Children's Metric Cookbook
December 31, 2003 10:04 PM   Subscribe

I'm looking to buy a children's cookbook for a young friend in Canada, but the only one I could find on or Google that explicitly stated it had metric measurements (Children's Quick And Easy Cookbook by Angela Wilkes) looked a little too advanced for the kid's tastes. Can anyone recommend a good one with metric measurements, basic cooking terminology, and kitchen safety tips?

Oh, and heavy on the cookie recipes...
posted by Soliloquy to Food & Drink (5 answers total)
I don't know too many households that aren't in posession of teaspoons, tablespoons or cups. Also, the dial on ever oven I've ever seen has both F and C temparatures.

The kid won't be lost with a non-metric cookbook. Don't worry, they'll indoctrinate him or her with the superiority of SI in school.
posted by Space Coyote at 10:46 PM on December 31, 2003

try looking on instead of .com, you may find more books with metric and or both metric and imperial. all the kids i know are versed in both.
posted by t r a c y at 11:46 PM on December 31, 2003

What Space Coyote said. I'm Canadian, I cook for a living, and I'm comfortable w/ teaspoons, etc., for smaller measurements and metric-based measurements for larger stuff. Plus, measuring spoons, cups, etc., sold here are generally labelled in both Metric and Imperial. (In fact, I assume the metric is government mandated, but the Imperial is market demand.) If you absolutely insist on metric measurements, you might have more luck with a cookbook published in Canada, but I'm afraid I can't recommend any specific one.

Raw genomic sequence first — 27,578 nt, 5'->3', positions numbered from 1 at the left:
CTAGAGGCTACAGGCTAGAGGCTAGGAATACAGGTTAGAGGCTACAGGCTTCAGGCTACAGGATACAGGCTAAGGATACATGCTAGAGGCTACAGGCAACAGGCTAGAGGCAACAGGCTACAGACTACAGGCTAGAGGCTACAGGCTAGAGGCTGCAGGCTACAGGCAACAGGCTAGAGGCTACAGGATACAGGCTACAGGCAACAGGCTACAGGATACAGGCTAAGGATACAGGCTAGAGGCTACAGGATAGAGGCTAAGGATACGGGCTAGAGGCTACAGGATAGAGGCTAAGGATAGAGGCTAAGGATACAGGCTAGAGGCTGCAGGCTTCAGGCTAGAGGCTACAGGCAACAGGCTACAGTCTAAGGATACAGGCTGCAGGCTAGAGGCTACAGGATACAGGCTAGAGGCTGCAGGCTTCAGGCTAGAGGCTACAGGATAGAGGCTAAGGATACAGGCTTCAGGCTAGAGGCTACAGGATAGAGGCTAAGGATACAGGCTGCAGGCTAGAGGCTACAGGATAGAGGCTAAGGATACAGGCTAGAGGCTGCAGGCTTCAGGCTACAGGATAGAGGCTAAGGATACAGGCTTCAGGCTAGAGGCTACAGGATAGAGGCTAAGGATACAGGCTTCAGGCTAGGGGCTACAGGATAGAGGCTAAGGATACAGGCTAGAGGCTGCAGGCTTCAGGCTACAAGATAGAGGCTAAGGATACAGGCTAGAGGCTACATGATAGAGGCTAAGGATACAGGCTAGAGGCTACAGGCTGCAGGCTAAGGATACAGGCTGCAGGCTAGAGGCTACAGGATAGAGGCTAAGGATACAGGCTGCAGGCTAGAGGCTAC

posted by arto at 3:49 AM on January 1, 2004

I'm Canadian, I cook from scratch most of the time, and most of my recipe collection consists of American cookbooks. What is really helpful is the conversion table in the back of my favourite cookbook, and I refer to that often. You might want to make sure the cookbook you buy has a conversion table, but otherwise don't worry about that aspect of it.
posted by orange swan at 4:01 AM on January 1, 2004

Hi, my name is FFFish, and I'm a Canuck. ("Hi, Fish!") I, too, use imperial measures when cooking. Partly because so many cookbooks are imperial, and partly because I'm over 30, which means I grew up during that mixed-up crossover time.
posted by five fresh fish at 10:29 AM on January 1, 2004

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